THE DISAPPEARANCE OF THE UNIVERSE
                                A re-incarnation mystery.
Based on the series of Best-Selling books, The Disappearance of the Universe, Your Immortal

Reality, and the upcoming book, Love Has Forgotten No One, by Gary Renard, due out Fall 2013

      

The Disappearance of the Universe has sold over 1 million copies in the United States,and more than 1 million additional copies internationally. 
It is published in 21 languages around the world. This number increases annually, as the books sell more copies each year than the previous year.

Nothing real can be threatened, nothing unreal exists.

The Disappearance of the Universe (D.U.) is the edgy, part comedy/part historical dramatic episodic story of Gary, a former successful guitar player and now struggling day trader who retreats to the Maine countryside in despair over a recent bankruptcy and pending lawsuit. As Gary approaches his breaking point, two mysterious strangers appear in his living room to give him an assignment: To reveal to the masses the shocking truth about past lives, religion, sex, death, relationships, and a radical kind of forgiveness that will help save an entire world in jeopardy. During this journey, he will travel to many lifetimes, including the lifetimes of  Y’suah and St. Thomas, and to Chicago, 100 years in the future. The Disappearance of The Universe has merged the sci-­‐fi feel of Lost and Quantum Leap with the dark and hilarious elements of Six Feet Under.
 

 WHY IS THIS AN EXPERIENCE, AND NOT JUST A TELEVISION SHOW?

This series moves between three primary settings, including Gary’s past and future in his current lifetime, highlighting the years 1980 through 2017. Most everyone in Gary’s life appears in the other settings as their past and future incarnations. Character similarities, visual effects and story-­‐telling elements leave clues to the characters’ multiple identities. Their past and present-­‐life stories give way to each other. Episodes will typically visit two to four lifetimes in order to contrast the characters experience. For example, in Gary’s current lifetime, he and Therese have an attraction for one another, where in their previous lifetimes, they were both men with no sexual attraction to one another. This device helps to demonstrate that genders often change, and all lifetimes are concurrent—truly happening simultaneously—rather than as it appears in Gary’s perceived experience, which is that lifetimes happen one after another in linear time. All of the episodes follow the rules of a non-­‐dualistic thought system that is demonstrated (and to some extent, explained) in the episodes themselves.

 MAIN CHARACTERS

Poland Spring, Maine -­‐ early 1990s

 

GARY (mid 30s, a David Duchovny /Matt Damon in Good Will Hunting type). Gary is an attractive, smart-­‐ass/musician, but under that persona is a profound side; a deep wisdom waiting to find expression. Even though he is not into conventional religion and doesn’t go to Church, he has become interested in spiritual principles. He never went to college but he’s as street smart as a person can get. Despite becoming a well-known musician, his depression and personal problems mount, causing him to uproot his life in Boston to rural Maine, bringing with him his wife Karen, and his dog Nupey.

 

 

KAREN (mid 30s). Gary’s wife Karen is never happy (a young Francis McDormand type.) She complains about everything that happens, good or bad, and this leaves Gary looking for a way out of his marriage, which parallels his desire to find a way out of his current life. Her perspective is typically concrete and limited—not at all philosophical.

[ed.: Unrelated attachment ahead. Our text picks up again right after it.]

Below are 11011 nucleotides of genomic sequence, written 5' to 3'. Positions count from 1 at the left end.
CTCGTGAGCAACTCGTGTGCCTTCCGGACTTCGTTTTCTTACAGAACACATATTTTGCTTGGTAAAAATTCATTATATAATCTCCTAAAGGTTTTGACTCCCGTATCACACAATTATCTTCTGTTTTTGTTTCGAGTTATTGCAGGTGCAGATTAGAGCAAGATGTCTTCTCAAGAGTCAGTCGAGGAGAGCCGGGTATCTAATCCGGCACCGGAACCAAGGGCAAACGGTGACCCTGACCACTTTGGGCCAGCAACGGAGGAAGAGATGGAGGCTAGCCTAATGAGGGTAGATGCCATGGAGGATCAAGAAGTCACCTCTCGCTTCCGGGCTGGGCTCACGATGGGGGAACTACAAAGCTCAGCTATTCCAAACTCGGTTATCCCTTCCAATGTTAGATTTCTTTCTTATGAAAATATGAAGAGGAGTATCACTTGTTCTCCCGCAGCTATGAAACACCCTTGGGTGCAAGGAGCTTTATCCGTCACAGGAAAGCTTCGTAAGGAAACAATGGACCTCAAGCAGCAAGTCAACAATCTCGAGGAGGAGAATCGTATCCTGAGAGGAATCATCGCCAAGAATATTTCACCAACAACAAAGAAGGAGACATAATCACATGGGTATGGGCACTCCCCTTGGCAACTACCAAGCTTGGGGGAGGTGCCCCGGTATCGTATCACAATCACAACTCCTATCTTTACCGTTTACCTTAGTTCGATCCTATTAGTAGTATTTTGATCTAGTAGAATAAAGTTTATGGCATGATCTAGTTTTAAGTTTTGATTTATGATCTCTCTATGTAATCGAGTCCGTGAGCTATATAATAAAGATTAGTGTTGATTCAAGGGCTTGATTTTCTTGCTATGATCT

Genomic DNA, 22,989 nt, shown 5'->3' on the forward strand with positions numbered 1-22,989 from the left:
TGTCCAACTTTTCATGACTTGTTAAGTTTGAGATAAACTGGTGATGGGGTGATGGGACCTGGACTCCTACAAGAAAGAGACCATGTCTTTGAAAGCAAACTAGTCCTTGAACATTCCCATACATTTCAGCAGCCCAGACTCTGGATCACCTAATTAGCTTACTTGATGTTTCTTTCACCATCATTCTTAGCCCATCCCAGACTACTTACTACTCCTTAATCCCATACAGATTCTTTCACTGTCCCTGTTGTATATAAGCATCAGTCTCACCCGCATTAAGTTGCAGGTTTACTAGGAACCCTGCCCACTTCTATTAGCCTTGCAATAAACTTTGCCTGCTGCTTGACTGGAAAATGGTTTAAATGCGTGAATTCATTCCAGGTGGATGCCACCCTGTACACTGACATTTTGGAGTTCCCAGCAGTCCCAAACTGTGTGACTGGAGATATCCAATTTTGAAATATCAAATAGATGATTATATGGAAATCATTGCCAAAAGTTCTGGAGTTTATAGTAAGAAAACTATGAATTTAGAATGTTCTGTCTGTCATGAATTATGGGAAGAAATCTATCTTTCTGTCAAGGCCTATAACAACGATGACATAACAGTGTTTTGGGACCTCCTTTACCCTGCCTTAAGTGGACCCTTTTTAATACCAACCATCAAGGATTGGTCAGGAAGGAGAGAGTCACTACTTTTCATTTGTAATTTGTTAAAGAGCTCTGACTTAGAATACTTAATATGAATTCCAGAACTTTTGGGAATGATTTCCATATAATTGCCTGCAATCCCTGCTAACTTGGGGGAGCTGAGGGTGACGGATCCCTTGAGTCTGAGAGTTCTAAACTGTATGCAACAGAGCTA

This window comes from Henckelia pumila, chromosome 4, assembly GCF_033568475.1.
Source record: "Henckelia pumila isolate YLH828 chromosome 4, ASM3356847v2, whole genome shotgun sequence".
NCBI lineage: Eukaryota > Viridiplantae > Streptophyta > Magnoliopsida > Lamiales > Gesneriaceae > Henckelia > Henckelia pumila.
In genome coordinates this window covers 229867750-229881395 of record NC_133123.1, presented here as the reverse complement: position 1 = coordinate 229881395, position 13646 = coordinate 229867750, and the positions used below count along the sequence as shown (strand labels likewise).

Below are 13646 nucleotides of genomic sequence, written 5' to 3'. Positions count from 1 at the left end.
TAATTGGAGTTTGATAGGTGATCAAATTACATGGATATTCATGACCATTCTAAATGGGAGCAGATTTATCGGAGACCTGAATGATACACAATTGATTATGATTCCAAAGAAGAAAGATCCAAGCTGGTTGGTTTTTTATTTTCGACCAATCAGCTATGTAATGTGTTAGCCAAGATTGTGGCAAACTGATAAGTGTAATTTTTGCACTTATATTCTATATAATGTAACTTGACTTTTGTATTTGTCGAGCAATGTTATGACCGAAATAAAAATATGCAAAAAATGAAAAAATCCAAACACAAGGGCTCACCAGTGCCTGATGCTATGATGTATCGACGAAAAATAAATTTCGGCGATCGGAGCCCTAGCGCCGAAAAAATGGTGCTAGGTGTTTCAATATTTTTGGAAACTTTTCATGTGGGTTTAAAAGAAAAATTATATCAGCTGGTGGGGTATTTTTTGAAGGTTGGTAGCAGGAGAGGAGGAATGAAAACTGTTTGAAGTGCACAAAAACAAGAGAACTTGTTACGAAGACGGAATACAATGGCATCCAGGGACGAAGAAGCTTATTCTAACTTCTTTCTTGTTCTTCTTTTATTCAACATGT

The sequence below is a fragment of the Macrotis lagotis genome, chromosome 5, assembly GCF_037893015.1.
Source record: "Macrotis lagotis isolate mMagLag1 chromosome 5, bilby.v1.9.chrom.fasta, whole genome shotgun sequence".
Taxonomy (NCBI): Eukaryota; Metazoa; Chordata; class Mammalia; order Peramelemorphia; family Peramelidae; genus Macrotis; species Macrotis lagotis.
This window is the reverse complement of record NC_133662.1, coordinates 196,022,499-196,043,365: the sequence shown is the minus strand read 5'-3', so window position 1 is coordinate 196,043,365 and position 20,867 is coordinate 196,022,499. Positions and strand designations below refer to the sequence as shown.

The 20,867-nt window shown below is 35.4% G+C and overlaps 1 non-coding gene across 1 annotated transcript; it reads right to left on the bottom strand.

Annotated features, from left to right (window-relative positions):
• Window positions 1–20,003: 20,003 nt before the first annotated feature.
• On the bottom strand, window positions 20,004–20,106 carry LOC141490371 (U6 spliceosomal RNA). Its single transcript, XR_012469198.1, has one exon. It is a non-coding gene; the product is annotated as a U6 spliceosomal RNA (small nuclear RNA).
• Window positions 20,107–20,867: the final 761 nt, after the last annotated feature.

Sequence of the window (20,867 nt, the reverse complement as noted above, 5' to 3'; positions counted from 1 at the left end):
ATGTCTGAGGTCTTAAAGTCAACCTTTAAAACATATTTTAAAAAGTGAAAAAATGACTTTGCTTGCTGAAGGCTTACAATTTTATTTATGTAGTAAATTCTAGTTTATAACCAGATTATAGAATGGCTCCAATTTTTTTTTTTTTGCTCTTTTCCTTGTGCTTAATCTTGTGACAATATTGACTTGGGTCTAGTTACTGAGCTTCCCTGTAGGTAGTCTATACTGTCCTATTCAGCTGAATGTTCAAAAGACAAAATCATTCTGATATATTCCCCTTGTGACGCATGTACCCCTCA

THERESE (early 30s) Gary’s fixation and flirtation. Beautiful, but understated, Therese works at a small local store that sells such a wide variety of things that Gary has occasion to go there weekly, knowing Therese will be there. Therese is Gary’s comic foil; sharp witted, infinitely creative, prone on occasion to neurotic episodes that seem to contradict her general affability, and a woman who gets lots of ideas at once, many of them hilarious.

 

 

ARTEN & PURSAH Two ascended masters who appear to Gary in the flesh. Arten is a handsome man with Greek features and Pursah is an almost unfathomably beautiful woman (an Aaishwarya Rai type) who appears to be perhaps a mixture of European and East Indian parentage. Both are quick witted, likeable and deeply appreciative of Gary, but “all business” just the same, as their aim is to ensure that Gary learns the lessons they have chosen him to one day teach to the world.

 

 

 
Pursah reveals that in a previous incarnation, she and Arten were two of the original disciples of Y’suah. She also reveals that her final incarnation will take place in the future, which blows Gary’s mind. She’s appearing to Gary the way she will look in that final incarnation and explains the holographic nature of time. Arten explains that he and Pursah have appeared before Gary to reveal nothing less than the secrets of the Universe.
 
Nazareth, 2000 years ago

 

 

 
THOMAS (31) Thomas is known as “Didymus,” which means twin. He looks enough like Y’suah (Jesus) that they are sometimes mistaken for each other. Sometimes they even fool people by temporarily switching identites. Thomas is married to an Arab woman, Isaah, which is culturally taboo, and they have to keep their marriage low profile. Because Thomas can read and write, which is rare at the time, Y’suah asks him to be his scribe and to write down some of the important sayings and parables that Y’suah speaks. Thomas is intellectual but kind; good looking but shy. He understands Y’suah’s teachings on a deeper level than most people. His friendship with Y’suah is strong and faithful. (Thomas is Gary in the Maine incarnation.)

 

 

 ISAAH (25) Isaah is Thomas’ wife and an Arab. This makes her union with Thomas something that is not socially acceptable to most people. They are a “Romeo and Juliet” couple. Isaah loves to belly dance for her man, which is both sexy and artistic. Although their lives may be threatened by their coupling, Isaah and Thomas cannot resist one another. (Isaah is Therese in the Maine incarnation.)